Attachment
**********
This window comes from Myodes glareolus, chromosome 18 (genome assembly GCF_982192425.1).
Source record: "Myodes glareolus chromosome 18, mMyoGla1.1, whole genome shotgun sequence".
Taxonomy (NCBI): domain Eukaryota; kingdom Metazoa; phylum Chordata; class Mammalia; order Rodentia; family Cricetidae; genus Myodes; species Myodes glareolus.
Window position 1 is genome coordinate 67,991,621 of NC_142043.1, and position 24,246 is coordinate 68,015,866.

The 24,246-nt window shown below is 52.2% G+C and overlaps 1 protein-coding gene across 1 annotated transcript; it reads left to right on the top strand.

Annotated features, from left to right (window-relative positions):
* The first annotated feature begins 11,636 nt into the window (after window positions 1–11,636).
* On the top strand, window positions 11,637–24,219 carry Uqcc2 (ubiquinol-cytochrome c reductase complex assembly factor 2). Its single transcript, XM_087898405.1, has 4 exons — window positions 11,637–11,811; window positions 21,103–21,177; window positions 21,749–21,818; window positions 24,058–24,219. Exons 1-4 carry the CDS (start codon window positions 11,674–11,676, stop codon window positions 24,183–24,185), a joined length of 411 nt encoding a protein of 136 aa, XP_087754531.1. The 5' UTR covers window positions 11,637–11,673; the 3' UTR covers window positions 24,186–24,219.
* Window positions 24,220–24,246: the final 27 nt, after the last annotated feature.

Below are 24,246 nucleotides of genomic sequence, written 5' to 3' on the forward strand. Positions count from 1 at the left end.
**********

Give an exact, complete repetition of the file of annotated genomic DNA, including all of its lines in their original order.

This window comes from Myodes glareolus, chromosome 18 (genome assembly GCF_982192425.1).
Source record: "Myodes glareolus chromosome 18, mMyoGla1.1, whole genome shotgun sequence".
Taxonomy (NCBI): domain Eukaryota; kingdom Metazoa; phylum Chordata; class Mammalia; order Rodentia; family Cricetidae; genus Myodes; species Myodes glareolus.
Window position 1 is genome coordinate 67,991,621 of NC_142043.1, and position 24,246 is coordinate 68,015,866.

The 24,246-nt window shown below is 52.2% G+C and overlaps 1 protein-coding gene across 1 annotated transcript; it reads left to right on the top strand.

Annotated features, from left to right (window-relative positions):
* The first annotated feature begins 11,636 nt into the window (after window positions 1–11,636).
* On the top strand, window positions 11,637–24,219 carry Uqcc2 (ubiquinol-cytochrome c reductase complex assembly factor 2). Its single transcript, XM_087898405.1, has 4 exons — window positions 11,637–11,811; window positions 21,103–21,177; window positions 21,749–21,818; window positions 24,058–24,219. Exons 1-4 carry the CDS (start codon window positions 11,674–11,676, stop codon window positions 24,183–24,185), a joined length of 411 nt encoding a protein of 136 aa, XP_087754531.1. The 5' UTR covers window positions 11,637–11,673; the 3' UTR covers window positions 24,186–24,219.
* Window positions 24,220–24,246: the final 27 nt, after the last annotated feature.

Below are 24,246 nucleotides of genomic sequence, written 5' to 3' on the forward strand. Positions count from 1 at the left end.